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MB, thanks for pointing out my omission. I feel strongly about providing references to quotes, and just plain forgot on the actual AUMF wording I posted. I just added it into the original post above, but for ease of finding it I’ll also post it here for those that have already gone through the long post above. Sorry ’bout that, and thanks.


I won’t get too hung up on the “Martial Law” debate that’s being thrown around at this point. The AUMF awaiting a quick vote in the Senate doesn’t mention that term, unless I just plain missed it. I don’t think the mention of the term is all that important. Yes, it’s a hot-button term for many (myself included), but if the President exercised his authority under this Authorization, the effect is what would be important, not what he called it. My aging brain may be forgetting it, but I don’t recall Bush ever declaring martial law in New Orleans – but even then, that didn’t stop him. This goes even further, by ceding Congress’ authority entirely to the President, at his wish and (literally) command, from my reading of it. (Oh – big deal – he has to report back to Congress ever 60 days on his use of his powers. [sarc/OFF] )

Basically, my concern about this new “Authorization” is that it simply hearkens back to the War Powers Act of 1973, and plays word games of justification through the vast majority of the “Whereas’s,” and then weaves in the middle of three “Whereas” statements I included in my post. There, Congress is effectively saying, “The President can do whatever he wants to do, all the way to the absolute limit of his authority, and we [Congress] hereby add our authority as well to his capabilities.” This 2011 NYT article, concerning the mess we had with Presidential “authority” with respect to our incursion into Libya, is an excellent step toward understanding the extremely slippery slope of almost undefined “authorities” available here. I maintain the War Powers Act is fundamentally unconstitutional. For that matter, so’s the Lautenberg Amendment, among many other “laws.” But then the Supremes didn’t consult me.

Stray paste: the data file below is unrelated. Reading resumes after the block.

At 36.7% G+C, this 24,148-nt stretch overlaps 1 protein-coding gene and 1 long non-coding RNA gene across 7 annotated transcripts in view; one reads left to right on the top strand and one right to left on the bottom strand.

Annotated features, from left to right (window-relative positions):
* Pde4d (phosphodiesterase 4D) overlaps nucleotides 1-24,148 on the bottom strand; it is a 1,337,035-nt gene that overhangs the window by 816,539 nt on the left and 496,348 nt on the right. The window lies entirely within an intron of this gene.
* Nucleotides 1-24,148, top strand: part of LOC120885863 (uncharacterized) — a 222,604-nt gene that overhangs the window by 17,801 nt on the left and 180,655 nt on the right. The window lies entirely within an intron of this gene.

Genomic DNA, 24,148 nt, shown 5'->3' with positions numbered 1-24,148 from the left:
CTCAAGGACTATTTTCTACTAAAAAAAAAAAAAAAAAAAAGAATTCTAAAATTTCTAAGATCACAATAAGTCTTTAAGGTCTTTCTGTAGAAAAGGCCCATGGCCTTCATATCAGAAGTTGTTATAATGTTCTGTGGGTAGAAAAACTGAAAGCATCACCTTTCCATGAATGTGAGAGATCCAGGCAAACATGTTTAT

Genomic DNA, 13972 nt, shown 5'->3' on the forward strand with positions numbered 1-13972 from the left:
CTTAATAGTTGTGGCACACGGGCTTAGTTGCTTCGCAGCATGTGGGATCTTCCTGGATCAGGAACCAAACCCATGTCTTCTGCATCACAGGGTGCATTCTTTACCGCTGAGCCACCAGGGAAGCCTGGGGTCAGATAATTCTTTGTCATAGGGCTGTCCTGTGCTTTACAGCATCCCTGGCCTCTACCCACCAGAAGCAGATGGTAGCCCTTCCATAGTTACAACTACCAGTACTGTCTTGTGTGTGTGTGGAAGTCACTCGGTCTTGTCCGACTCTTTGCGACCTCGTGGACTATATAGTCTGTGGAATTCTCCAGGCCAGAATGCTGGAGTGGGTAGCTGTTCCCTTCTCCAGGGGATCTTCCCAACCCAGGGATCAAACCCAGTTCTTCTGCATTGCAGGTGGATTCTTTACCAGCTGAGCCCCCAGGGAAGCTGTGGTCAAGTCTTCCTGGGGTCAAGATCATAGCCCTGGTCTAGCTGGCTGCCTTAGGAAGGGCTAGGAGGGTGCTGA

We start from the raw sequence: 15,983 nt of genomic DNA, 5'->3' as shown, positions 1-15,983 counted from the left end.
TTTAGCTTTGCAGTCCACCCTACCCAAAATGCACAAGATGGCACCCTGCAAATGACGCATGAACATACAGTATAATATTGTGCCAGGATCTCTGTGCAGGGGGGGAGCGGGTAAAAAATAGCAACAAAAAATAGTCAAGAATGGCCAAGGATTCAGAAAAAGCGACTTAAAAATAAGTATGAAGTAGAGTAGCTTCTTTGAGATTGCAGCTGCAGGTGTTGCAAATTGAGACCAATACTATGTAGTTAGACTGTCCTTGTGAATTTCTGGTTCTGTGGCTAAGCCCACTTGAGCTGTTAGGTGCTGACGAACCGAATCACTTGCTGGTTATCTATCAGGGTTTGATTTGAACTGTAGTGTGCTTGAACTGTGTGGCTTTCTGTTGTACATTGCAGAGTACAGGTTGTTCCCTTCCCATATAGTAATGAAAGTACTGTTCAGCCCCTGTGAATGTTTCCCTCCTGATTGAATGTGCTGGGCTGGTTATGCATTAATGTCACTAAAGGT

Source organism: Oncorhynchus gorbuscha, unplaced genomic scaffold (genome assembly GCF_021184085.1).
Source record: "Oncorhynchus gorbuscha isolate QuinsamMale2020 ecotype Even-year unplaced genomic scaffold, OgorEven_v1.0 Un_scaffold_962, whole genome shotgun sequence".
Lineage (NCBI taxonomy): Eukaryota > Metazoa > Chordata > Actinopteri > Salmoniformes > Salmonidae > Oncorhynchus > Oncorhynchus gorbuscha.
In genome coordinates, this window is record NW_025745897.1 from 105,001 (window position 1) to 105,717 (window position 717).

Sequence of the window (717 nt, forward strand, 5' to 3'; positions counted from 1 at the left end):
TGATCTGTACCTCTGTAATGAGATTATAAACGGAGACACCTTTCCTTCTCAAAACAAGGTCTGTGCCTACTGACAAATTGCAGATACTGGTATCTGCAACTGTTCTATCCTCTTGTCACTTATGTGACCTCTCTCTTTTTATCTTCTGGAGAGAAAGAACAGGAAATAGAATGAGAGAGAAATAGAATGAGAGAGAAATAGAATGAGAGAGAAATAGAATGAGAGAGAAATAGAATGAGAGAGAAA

Adding in the formal congressional authorization for the use of military force (since that’s what he’s Commander-in-Chief OF) within the borders of the United States, would merely formalize what’s been going on anyway for years in one fashion or another. At Waco it really did include the US military (not well publicized, but clearly documented). In New Orleans, it was apparently “just” National Guard and quasi- (but not officially) military operations like Blackwater, supplemented by various police jurisdictions from around the country. (I can verify that US Army active duty troops also went to New Orleans, but I can only verify that they were for search and rescue and other humanitarian reasons. I have no knowledge of them being used for law enforcement purposes, if that actually did happen.) Now Congress is giving away any last claim to Posse Comitatus, if that even still existed by now anyway.

(Just as an aside, I wonder whatever happened to Obama’s 2008 declaration that he wanted a national civilian police force just as big and well funded as the DoD. Maybe he figured out he can use his pen and cell phone more than he had any idea he’d get away with back in those days – a mere seven years ago.)